Has Nintendo Finally Turned a Corner On Third-Party Support?

Image from Nintendo Enthusiast

Roughly four months ago, I declared that the Nintendo Switch was destined to be stuck in third-party purgatory, and that it’s best hope was to be a first step towards getting back into the good graces of non-Nintendo developers in the future. It seems, however, that the future may have arrived more quickly than I expected.

While much of the Nintendo universe is focused on the 3DS’s new old 2D Metroid and prepping for the Super Mario Odyssey ramp-up, a few interesting news tidbits slipped in slightly under the radar:

Combine these headlines with the success Ubisoft is seeing with its crossover collaboration Mario + Rabbids Kingdom Battle, and it’s fair to wonder: Has Nintendo finally created a platform that other companies really want to be on?

Consider the following:

  • Switch sales got off to a strong start, and six months later the numbers keep getting stronger. The latest absurd numbers: In Japan, “Nintendo has been selling 10 to 14 times the number of Switch consoles that Sony is selling of PS4s.” (emphasis added) Future sales projections are rising, and seem to have reached the point where developers risk leaving some serious money on the table if they don’t support the console.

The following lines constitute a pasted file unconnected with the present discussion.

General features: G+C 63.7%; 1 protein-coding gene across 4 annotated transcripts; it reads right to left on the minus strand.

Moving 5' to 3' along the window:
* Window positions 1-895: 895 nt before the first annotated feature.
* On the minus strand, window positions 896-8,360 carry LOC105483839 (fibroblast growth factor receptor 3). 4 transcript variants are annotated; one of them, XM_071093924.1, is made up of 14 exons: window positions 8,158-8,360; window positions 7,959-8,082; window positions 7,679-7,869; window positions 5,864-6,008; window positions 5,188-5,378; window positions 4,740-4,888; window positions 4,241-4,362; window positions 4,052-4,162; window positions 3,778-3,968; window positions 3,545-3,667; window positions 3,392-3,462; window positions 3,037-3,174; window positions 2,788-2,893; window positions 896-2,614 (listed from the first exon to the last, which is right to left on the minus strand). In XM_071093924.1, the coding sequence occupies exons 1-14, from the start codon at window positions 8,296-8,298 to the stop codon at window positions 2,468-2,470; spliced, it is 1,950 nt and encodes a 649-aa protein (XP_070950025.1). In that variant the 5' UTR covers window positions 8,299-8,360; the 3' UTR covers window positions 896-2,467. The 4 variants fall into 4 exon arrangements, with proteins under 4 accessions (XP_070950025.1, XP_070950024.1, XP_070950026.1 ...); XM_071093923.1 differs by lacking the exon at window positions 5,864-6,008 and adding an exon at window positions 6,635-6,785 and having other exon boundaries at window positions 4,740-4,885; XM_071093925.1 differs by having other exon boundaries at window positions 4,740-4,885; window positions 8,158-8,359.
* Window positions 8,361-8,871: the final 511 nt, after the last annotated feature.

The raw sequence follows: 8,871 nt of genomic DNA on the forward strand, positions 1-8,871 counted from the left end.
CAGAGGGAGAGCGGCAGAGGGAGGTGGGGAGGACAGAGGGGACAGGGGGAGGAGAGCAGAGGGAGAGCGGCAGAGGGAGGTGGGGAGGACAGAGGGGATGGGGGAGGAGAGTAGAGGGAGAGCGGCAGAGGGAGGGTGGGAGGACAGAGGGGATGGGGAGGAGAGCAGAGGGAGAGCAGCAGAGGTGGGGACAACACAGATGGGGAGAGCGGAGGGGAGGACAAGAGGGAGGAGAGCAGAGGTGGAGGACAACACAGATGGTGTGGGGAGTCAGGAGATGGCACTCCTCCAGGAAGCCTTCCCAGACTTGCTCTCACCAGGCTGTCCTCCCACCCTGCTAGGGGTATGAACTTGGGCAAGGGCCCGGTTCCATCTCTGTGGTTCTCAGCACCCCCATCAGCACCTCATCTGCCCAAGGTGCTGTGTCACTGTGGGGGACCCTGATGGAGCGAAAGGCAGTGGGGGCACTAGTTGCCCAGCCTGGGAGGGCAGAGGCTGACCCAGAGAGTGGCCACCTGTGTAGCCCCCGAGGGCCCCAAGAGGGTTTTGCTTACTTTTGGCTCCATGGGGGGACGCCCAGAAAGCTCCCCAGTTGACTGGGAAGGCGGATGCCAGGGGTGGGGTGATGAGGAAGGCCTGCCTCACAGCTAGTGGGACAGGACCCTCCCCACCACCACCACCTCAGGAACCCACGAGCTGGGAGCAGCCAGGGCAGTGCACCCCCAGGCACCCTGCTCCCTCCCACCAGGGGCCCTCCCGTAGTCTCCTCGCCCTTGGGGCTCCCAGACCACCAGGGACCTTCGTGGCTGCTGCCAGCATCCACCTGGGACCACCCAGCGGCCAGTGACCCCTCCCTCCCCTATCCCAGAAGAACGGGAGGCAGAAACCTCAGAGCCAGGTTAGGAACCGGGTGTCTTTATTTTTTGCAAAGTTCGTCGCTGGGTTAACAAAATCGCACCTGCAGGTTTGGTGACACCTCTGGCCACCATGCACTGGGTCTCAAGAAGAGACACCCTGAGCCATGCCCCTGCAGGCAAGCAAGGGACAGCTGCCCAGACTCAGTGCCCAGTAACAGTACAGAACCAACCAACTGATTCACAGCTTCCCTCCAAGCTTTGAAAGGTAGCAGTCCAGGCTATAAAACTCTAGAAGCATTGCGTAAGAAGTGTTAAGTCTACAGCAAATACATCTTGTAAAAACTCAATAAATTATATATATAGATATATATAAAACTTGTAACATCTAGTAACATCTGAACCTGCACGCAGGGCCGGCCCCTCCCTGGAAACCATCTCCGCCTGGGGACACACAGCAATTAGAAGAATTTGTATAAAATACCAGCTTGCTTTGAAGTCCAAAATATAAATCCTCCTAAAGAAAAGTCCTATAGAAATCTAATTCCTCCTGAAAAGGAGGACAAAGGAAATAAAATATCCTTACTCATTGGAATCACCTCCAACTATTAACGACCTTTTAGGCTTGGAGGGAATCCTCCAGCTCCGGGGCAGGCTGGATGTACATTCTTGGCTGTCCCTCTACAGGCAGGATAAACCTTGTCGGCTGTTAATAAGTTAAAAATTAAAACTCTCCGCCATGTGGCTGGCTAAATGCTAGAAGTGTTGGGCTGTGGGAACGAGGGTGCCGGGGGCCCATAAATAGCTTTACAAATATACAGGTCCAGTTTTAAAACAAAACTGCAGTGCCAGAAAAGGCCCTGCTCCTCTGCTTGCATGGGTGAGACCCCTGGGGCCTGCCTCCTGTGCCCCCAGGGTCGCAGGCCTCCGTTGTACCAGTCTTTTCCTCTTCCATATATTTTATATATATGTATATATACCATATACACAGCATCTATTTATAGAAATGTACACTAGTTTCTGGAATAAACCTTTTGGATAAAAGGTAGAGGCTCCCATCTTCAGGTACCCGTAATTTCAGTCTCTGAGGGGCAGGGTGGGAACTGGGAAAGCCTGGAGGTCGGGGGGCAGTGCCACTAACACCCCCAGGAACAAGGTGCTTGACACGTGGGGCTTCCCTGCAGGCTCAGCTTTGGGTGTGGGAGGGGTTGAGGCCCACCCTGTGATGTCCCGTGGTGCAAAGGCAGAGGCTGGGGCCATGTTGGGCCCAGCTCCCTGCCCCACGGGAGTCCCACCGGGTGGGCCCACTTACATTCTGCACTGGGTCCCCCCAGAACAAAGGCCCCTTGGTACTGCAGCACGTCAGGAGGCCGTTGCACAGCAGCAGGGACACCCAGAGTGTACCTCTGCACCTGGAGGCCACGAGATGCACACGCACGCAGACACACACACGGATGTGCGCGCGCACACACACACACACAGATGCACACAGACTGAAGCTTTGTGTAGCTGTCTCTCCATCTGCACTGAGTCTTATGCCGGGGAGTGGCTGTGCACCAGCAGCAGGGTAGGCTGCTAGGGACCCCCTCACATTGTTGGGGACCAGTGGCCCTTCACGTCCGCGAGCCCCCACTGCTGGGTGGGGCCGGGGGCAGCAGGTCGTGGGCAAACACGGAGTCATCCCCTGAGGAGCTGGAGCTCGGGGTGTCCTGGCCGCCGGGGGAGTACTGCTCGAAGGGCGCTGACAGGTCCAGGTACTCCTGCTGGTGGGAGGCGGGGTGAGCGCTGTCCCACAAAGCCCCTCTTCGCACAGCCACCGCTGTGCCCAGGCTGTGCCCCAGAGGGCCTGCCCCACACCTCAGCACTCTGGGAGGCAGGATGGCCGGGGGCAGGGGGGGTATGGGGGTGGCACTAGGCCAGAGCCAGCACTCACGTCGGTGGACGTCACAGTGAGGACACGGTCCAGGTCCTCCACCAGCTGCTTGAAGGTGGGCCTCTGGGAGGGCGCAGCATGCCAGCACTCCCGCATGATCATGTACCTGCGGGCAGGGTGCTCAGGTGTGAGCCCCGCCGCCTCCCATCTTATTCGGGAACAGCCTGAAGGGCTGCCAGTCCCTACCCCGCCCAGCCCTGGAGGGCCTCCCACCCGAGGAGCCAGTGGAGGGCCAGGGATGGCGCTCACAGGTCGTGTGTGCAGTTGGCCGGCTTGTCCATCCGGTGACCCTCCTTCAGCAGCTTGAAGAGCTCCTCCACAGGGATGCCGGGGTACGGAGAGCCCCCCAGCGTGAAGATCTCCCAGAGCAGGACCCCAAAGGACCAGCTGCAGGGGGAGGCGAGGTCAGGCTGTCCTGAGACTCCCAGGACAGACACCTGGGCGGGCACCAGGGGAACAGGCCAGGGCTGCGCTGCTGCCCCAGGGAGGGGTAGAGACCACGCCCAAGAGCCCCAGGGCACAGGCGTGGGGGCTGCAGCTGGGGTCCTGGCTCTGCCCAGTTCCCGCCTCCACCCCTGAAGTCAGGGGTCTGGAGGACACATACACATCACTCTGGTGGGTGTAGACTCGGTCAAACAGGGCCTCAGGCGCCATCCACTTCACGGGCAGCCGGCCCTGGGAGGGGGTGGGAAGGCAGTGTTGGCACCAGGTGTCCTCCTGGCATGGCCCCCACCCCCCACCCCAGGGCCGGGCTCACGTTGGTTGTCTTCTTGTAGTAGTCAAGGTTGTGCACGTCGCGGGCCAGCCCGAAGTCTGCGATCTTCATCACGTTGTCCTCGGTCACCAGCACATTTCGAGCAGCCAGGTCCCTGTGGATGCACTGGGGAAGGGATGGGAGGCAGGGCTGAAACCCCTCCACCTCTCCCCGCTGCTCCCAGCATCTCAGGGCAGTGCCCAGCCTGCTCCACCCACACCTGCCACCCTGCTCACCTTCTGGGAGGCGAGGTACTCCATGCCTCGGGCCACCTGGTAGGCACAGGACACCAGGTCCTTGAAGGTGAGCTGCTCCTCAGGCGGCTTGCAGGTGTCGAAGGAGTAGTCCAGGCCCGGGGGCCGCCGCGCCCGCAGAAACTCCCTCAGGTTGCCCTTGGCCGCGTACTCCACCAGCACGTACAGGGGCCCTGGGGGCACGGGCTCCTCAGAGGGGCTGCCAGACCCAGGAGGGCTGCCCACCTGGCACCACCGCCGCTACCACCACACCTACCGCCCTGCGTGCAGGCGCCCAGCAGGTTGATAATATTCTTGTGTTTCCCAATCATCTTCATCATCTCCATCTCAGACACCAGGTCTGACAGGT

• Nintendo has been dinged in the past for being hard for third-party studios to develop for, but the company made a significant effort to fix this problem on the Switch (see: its decision to support Unreal Engine 4). I declared that Nintendo’s historic hostility to third-party developers would haunt them in the short term, but Nintendo’s outreach efforts seem to have mitigated this issue, as Rockstar joins an already-long list of third-party supporters.

So today, Nintendo has a more popular console and a lower barrier of entry than it’s had in quite some time. Why wouldn’t non-Nintendo developers want a piece of this action?

Of course, the concerns I raised back in April haven’t really gone anywhere:

  • Hardware limitations appear to be forcing NBA 2K18 to run at 30 frames per second instead of the standard 60.
  • The use of cartridges has led some developers to impose a “Switch Tax,” and Rockstar is no exception (L.A. Noire physical copies for the Switch will be $10 more expensive than for other consoles).
  • Much like Skyrim, L.A. Noire is a last-gen game that was originally released in 2011. (Also keep in mind that it’s L.A. Noire that’s coming over, and not Grand Theft Auto.)
  • 2K and Rockstar are independent publishers, and franchises associated with other hardware makers (Uncharted, Horizon Zero Dawn) aren’t any closer to appearing on the Switch.

Still, the outlook for third-party games on the Switch is much rosier than it was in April. The hardware limitations can be worked around (Mario + Rabbids Kingdom Battle only runs at 30fps, and I haven’t noticed or cared), and past history can be countered by the promise of a bright future. The last remaining question is whether or not these games will sell well enough to justify their costs and entice other companies to get in on the fun. If L.A. NoireNBA 2K18, and the rest of the early pioneers succeed, the Switch might find its way out of third-party purgatory after all.